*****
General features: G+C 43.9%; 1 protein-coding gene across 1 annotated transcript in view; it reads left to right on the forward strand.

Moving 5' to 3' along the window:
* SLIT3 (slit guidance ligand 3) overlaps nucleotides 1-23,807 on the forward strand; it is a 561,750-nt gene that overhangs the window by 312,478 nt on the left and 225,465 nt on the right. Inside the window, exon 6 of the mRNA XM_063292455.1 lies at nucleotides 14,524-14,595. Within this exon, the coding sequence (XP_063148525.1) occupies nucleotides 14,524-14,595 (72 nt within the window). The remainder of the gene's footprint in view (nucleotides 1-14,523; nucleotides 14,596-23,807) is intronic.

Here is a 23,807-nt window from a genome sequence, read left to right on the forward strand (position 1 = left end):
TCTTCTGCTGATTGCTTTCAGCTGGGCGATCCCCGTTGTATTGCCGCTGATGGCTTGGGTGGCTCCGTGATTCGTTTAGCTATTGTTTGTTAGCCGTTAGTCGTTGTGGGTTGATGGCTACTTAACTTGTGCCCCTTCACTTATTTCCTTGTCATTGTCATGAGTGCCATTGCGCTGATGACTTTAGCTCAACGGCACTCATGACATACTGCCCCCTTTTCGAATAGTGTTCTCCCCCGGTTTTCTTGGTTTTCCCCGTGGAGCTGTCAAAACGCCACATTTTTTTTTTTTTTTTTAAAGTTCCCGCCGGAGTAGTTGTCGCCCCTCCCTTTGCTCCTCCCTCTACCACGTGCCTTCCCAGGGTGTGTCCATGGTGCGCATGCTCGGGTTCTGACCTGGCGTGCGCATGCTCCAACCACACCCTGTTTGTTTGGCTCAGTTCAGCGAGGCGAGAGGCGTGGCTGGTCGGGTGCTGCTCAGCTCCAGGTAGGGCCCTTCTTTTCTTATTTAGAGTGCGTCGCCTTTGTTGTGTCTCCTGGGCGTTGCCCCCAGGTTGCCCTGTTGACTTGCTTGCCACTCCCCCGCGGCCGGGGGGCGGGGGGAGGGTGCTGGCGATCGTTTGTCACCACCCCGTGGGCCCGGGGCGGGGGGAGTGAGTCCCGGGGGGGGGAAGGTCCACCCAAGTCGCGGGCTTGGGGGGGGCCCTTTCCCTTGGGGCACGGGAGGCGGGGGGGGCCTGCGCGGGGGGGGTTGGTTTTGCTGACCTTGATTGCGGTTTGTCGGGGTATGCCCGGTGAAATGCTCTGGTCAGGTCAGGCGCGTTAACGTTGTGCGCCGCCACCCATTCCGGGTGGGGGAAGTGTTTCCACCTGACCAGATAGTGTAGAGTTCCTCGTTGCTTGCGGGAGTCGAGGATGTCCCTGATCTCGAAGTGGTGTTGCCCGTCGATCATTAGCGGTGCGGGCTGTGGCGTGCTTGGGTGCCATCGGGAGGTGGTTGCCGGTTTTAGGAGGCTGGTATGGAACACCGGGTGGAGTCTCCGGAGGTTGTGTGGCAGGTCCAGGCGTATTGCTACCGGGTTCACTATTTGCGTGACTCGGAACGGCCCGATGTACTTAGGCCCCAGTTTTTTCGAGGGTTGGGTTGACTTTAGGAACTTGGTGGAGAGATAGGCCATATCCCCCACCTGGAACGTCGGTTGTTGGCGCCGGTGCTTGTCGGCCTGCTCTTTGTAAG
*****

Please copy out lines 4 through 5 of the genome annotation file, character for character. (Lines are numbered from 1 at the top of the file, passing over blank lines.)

Here is a 23,807-nt window from a genome sequence, read left to right on the forward strand (position 1 = left end):
TCTTCTGCTGATTGCTTTCAGCTGGGCGATCCCCGTTGTATTGCCGCTGATGGCTTGGGTGGCTCCGTGATTCGTTTAGCTATTGTTTGTTAGCCGTTAGTCGTTGTGGGTTGATGGCTACTTAACTTGTGCCCCTTCACTTATTTCCTTGTCATTGTCATGAGTGCCATTGCGCTGATGACTTTAGCTCAACGGCACTCATGACATACTGCCCCCTTTTCGAATAGTGTTCTCCCCCGGTTTTCTTGGTTTTCCCCGTGGAGCTGTCAAAACGCCACATTTTTTTTTTTTTTTTTAAAGTTCCCGCCGGAGTAGTTGTCGCCCCTCCCTTTGCTCCTCCCTCTACCACGTGCCTTCCCAGGGTGTGTCCATGGTGCGCATGCTCGGGTTCTGACCTGGCGTGCGCATGCTCCAACCACACCCTGTTTGTTTGGCTCAGTTCAGCGAGGCGAGAGGCGTGGCTGGTCGGGTGCTGCTCAGCTCCAGGTAGGGCCCTTCTTTTCTTATTTAGAGTGCGTCGCCTTTGTTGTGTCTCCTGGGCGTTGCCCCCAGGTTGCCCTGTTGACTTGCTTGCCACTCCCCCGCGGCCGGGGGGCGGGGGGAGGGTGCTGGCGATCGTTTGTCACCACCCCGTGGGCCCGGGGCGGGGGGAGTGAGTCCCGGGGGGGGGAAGGTCCACCCAAGTCGCGGGCTTGGGGGGGGCCCTTTCCCTTGGGGCACGGGAGGCGGGGGGGGCCTGCGCGGGGGGGGTTGGTTTTGCTGACCTTGATTGCGGTTTGTCGGGGTATGCCCGGTGAAATGCTCTGGTCAGGTCAGGCGCGTTAACGTTGTGCGCCGCCACCCATTCCGGGTGGGGGAAGTGTTTCCACCTGACCAGATAGTGTAGAGTTCCTCGTTGCTTGCGGGAGTCGAGGATGTCCCTGATCTCGAAGTGGTGTTGCCCGTCGATCATTAGCGGTGCGGGCTGTGGCGTGCTTGGGTGCCATCGGGAGGTGGTTGCCGGTTTTAGGAGGCTGGTATGGAACACCGGGTGGAGTCTCCGGAGGTTGTGTGGCAGGTCCAGGCGTATTGCTACCGGGTTCACTATTTGCGTGACTCGGAACGGCCCGATGTACTTAGGCCCCAGTTTTTTCGAGGGTTGGGTTGACTTTAGGAACTTGGTGGAGAGATAGGCCATATCCCCCACCTGGAACGTCGGTTGTTGGCGCCGGTGCTTGTCGGCCTGCTCTTTGTAAG